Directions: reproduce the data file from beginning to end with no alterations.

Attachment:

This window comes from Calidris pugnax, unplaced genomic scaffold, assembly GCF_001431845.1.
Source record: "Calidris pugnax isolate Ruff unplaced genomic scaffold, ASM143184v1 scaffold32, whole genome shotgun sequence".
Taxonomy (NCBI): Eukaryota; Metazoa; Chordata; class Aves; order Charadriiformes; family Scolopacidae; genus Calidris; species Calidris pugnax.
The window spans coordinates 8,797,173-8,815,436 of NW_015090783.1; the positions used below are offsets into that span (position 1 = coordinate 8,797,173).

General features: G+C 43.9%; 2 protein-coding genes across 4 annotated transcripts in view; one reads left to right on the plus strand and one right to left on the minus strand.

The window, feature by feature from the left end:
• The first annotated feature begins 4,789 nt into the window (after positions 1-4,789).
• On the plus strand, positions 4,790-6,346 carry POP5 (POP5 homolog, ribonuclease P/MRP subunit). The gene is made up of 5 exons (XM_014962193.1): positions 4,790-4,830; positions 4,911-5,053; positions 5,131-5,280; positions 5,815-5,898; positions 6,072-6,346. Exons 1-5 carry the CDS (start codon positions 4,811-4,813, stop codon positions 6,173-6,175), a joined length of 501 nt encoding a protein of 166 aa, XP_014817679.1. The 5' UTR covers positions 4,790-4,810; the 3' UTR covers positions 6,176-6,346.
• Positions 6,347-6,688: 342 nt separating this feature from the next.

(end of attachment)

This window comes from Calidris pugnax, unplaced genomic scaffold, assembly GCF_001431845.1.
Source record: "Calidris pugnax isolate Ruff unplaced genomic scaffold, ASM143184v1 scaffold32, whole genome shotgun sequence".
Taxonomy (NCBI): Eukaryota; Metazoa; Chordata; class Aves; order Charadriiformes; family Scolopacidae; genus Calidris; species Calidris pugnax.
The window spans coordinates 8,797,173-8,815,436 of NW_015090783.1; the positions used below are offsets into that span (position 1 = coordinate 8,797,173).

General features: G+C 43.9%; 2 protein-coding genes across 4 annotated transcripts in view; one reads left to right on the plus strand and one right to left on the minus strand.

The window, feature by feature from the left end:
• The first annotated feature begins 4,789 nt into the window (after positions 1-4,789).
• On the plus strand, positions 4,790-6,346 carry POP5 (POP5 homolog, ribonuclease P/MRP subunit). The gene is made up of 5 exons (XM_014962193.1): positions 4,790-4,830; positions 4,911-5,053; positions 5,131-5,280; positions 5,815-5,898; positions 6,072-6,346. Exons 1-5 carry the CDS (start codon positions 4,811-4,813, stop codon positions 6,173-6,175), a joined length of 501 nt encoding a protein of 166 aa, XP_014817679.1. The 5' UTR covers positions 4,790-4,810; the 3' UTR covers positions 6,176-6,346.
• Positions 6,347-6,688: 342 nt separating this feature from the next.